The Syria Update is divided into two sections. The first section provides an in-depth analysis of key issues and dynamics related to wartime and post-conflict Syria. The second section provides a comprehensive whole of Syria review, detailing events and incidents, and analysis of their respective significance.
On August 7, the U.S. Embassy in Turkey announced that U.S. and Turkish military delegations had agreed to establish a ‘safe zone’ along the Turkey-Syria border in northeast Syria. As of August 20, the U.S. and Turkey continue to negotiate the terms of the agreement. Although all proposals for the ‘safe zone’ reportedly envision some limited withdrawal of the YPG from border areas with Turkey, fundamental aspects such as the depth of the ‘safe zone’ remain unresolved. It is notable that the negotiations have, to a considerable extent, reprised the steps of the failed Menbij roadmap process, through which Turkey and the U.S. agreed to conduct joint patrols in YPG-controlled Menbij. Given the divergence of the U.S. and Turkish proposals vis-à-vis the tentative ‘safe zone’ agreement, the most urgent question now concerns Turkey’s willingness to compromise as negotiations with the U.S. continue. Concerning implementation of any agreement, it should be noted that the withdrawal and disarmament of armed groups is by no means a simple task, and the YPG itself is not the only actor of potential concern to Turkey. More fundamentally, a ‘safe zone’ agreement is unlikely to resolve the most pressing of Turkey’s ‘existential’ concerns over Syria: the emergence of a functionally autonomous, heavily armed Kurdish polity that it views as an existential threat. In a sense, the implementation of a ‘safe zone’ may actually recognize and legitimate that entity.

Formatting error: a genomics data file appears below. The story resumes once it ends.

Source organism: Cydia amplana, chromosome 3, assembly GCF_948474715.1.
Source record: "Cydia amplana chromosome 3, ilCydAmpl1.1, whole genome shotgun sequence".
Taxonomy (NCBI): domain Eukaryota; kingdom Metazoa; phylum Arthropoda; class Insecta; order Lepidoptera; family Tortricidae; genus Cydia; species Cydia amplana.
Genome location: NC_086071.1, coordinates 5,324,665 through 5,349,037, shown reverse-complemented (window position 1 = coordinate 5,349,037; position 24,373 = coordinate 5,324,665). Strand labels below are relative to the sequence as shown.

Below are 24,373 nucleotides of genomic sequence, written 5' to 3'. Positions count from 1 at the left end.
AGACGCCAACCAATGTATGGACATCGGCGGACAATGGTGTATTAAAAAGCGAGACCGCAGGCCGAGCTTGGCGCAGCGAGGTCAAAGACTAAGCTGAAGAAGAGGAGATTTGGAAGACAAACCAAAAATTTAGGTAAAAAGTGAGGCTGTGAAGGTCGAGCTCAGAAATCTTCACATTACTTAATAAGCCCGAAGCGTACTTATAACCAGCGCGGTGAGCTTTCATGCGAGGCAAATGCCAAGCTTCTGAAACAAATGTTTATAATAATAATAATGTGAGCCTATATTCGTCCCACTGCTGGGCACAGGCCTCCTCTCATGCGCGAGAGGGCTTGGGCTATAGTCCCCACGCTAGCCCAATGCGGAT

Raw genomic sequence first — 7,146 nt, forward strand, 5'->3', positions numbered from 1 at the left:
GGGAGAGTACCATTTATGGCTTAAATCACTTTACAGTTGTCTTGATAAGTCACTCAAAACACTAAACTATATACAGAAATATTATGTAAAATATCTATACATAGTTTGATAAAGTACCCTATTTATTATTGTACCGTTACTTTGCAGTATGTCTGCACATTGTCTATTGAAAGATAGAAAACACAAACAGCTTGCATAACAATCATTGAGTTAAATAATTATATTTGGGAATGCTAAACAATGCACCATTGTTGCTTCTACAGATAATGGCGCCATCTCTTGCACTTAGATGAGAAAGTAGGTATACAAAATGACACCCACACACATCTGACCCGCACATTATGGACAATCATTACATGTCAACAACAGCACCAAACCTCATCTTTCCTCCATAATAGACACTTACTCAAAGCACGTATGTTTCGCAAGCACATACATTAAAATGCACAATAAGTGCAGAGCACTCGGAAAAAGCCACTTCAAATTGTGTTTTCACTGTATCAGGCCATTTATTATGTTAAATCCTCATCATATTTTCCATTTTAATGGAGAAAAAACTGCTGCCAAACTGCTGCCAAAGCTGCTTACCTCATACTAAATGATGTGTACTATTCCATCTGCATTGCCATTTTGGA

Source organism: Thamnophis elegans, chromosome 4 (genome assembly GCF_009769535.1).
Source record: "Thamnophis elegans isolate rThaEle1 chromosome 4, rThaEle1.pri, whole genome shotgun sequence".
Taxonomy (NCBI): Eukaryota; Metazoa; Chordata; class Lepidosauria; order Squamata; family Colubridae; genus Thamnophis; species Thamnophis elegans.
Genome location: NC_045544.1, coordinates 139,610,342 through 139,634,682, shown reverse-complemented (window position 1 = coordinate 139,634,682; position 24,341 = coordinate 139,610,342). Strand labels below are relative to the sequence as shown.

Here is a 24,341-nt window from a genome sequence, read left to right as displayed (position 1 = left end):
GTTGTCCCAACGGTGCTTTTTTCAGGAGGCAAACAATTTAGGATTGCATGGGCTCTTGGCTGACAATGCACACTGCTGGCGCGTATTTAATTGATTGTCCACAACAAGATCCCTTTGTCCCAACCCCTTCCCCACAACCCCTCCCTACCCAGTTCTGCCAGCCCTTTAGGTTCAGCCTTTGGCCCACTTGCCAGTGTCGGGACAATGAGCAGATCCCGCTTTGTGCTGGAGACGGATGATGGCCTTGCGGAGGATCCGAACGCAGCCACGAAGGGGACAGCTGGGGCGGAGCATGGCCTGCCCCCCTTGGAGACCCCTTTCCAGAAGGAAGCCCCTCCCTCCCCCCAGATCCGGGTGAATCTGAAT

On August 7, the U.S. Embassy in Turkey announced that U.S. and Turkish military delegations had agreed to establish a ‘safe zone’ (which will, according to the statement, become a ‘peace corridor’) along the Turkey-Syria border in northeast Syria. Few concrete details regarding the agreement—including fundamental aspects such as the depth of the ‘safe zone’ and the partial withdrawal or disarmament of YPG combatants in border areas—have been publicly released. The statement did note that the U.S. and Turkey agreed to “the rapid implementation of initial measures to address Turkey’s security concerns,” and to create a “joint operations center in Turkey as soon as possible in order to coordinate and manage the establishment of the safe zone together.” As of August 20, limited steps toward implementing the terms of the agreement have already been made. On August 12, American military advisors arrived in Sanliurfa to establish the joint operations center, and unmanned Turkish surveillance aircraft are now reportedly in operation over areas of northeast Syria. However, despite signs of early progress, U.S. and Turkish visions for the ‘safe zone’ are highly divergent, and it remains to be seen how or when the most contentious points of disagreement will be resolved.
In effect, Turkey’s demands for the ‘safe zone’ amount to a dismantling of Kurdish military and civil administrative power in northeast Syria. According to media sources close to the Turkish state, Tukey’s demands include: the complete removal of YPG combatants from the ‘safe zone’ area; that the U.S. cease arms transfers to, and military cooperation with, the YPG; and, most provocatively, that the Syrian Arab and Turkman ‘majority’ be placed at the head of local administrative entities in towns and villages currently operating under the aegis of the Kurdish Self Administration. Moreover, on August 16, Turkish Defense Minister Hulusi Akar stated that Turkey remains adamant that YPG combatants withdraw from an area extending as far as 40 km south of the Syria-Turkey border.